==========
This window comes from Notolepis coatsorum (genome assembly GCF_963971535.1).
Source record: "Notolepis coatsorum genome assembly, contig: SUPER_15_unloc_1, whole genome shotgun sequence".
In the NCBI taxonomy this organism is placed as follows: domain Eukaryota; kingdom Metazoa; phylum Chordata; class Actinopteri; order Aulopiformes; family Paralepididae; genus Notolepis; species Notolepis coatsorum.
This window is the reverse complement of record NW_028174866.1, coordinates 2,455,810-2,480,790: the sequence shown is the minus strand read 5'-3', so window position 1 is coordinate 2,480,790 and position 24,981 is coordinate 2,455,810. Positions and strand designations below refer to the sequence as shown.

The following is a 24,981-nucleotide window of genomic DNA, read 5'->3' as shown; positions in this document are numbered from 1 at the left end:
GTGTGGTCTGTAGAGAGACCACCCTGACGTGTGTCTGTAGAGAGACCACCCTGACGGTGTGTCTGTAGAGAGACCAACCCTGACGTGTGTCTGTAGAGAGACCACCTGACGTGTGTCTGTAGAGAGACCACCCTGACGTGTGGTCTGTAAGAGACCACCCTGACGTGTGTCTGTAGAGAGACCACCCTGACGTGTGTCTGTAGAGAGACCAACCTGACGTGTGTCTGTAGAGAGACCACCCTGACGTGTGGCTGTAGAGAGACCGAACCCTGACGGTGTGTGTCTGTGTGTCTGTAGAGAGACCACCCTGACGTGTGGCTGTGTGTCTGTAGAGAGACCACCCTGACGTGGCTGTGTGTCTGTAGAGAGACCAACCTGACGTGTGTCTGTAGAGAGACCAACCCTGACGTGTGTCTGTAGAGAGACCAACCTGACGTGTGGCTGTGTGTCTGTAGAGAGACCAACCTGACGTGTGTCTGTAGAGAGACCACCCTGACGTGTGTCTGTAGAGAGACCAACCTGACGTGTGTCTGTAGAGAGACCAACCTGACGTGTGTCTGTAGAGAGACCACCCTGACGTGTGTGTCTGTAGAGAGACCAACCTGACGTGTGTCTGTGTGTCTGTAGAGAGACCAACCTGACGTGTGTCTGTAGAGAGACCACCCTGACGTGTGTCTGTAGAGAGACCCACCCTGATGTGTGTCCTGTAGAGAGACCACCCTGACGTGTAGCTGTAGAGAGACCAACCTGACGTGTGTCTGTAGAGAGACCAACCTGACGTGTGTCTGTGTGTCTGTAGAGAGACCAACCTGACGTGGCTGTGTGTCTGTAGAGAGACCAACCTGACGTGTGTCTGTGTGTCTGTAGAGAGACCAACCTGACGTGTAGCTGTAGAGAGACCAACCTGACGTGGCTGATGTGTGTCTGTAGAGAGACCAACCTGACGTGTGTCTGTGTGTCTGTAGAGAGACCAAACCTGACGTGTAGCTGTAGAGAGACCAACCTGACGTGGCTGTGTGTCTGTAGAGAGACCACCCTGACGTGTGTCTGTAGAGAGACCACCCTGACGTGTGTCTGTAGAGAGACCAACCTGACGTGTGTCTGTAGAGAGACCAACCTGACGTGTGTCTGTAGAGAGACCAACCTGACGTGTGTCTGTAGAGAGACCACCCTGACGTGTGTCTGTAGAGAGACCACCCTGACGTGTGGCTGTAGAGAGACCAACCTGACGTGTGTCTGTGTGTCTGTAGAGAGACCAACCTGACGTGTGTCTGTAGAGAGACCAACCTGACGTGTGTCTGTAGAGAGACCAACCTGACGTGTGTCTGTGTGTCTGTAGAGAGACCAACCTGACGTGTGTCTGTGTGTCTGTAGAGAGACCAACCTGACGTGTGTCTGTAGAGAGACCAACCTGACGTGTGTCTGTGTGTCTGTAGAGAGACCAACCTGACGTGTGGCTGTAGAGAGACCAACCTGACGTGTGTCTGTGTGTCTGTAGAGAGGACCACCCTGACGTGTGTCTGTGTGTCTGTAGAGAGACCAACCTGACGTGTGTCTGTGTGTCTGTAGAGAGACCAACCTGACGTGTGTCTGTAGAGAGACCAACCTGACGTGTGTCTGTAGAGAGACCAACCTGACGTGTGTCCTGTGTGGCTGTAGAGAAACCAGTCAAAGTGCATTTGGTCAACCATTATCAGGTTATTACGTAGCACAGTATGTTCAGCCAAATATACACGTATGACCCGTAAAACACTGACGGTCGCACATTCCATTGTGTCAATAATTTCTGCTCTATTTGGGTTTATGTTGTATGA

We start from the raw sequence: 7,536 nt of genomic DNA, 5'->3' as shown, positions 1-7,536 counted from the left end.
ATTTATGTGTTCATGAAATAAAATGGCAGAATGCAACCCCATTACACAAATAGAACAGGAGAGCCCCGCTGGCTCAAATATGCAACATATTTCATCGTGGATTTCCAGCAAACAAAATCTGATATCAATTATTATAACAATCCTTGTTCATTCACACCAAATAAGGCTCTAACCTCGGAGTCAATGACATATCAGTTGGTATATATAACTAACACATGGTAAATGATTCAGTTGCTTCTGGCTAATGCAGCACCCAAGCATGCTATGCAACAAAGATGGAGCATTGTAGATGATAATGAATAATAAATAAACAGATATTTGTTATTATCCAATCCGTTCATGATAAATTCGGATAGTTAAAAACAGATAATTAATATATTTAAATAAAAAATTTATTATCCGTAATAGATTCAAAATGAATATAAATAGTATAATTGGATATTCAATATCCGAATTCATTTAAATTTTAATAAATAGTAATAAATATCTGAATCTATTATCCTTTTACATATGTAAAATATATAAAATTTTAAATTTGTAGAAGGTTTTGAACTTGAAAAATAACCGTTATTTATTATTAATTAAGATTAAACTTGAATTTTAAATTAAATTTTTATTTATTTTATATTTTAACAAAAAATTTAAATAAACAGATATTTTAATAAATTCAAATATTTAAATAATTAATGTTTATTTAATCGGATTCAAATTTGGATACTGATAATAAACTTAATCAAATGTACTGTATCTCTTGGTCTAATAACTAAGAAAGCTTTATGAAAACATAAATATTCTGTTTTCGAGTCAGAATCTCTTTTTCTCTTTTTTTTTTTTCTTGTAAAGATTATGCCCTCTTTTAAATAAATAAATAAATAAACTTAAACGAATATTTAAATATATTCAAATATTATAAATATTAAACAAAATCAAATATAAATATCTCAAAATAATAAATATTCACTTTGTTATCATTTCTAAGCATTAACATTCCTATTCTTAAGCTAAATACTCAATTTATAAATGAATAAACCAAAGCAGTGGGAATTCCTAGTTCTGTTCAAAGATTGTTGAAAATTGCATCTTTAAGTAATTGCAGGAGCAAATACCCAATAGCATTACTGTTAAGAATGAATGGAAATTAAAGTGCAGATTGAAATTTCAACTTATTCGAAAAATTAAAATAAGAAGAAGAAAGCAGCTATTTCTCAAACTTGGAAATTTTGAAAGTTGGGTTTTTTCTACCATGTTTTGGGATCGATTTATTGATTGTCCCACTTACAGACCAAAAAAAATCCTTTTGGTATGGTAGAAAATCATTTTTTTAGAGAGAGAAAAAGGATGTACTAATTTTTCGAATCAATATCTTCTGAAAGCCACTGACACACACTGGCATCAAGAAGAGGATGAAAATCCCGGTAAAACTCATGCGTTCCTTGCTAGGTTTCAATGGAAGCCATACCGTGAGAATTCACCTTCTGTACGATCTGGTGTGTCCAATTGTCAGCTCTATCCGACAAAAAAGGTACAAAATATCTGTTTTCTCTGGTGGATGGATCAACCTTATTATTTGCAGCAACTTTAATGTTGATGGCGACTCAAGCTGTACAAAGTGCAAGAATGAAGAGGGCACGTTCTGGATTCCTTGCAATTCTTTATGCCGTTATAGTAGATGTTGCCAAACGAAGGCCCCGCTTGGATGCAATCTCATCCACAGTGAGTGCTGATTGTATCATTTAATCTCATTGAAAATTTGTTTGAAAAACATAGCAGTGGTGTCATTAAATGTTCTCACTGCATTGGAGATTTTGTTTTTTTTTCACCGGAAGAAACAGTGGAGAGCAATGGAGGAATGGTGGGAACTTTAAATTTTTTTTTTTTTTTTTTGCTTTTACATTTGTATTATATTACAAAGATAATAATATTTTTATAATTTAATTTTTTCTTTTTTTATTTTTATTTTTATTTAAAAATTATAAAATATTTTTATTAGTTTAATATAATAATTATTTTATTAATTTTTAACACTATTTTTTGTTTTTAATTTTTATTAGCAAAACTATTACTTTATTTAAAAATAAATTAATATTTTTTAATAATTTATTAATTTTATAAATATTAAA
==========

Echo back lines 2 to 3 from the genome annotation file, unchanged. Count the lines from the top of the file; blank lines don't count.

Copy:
Source record: "Notolepis coatsorum genome assembly, contig: SUPER_15_unloc_1, whole genome shotgun sequence".
In the NCBI taxonomy this organism is placed as follows: domain Eukaryota; kingdom Metazoa; phylum Chordata; class Actinopteri; order Aulopiformes; family Paralepididae; genus Notolepis; species Notolepis coatsorum.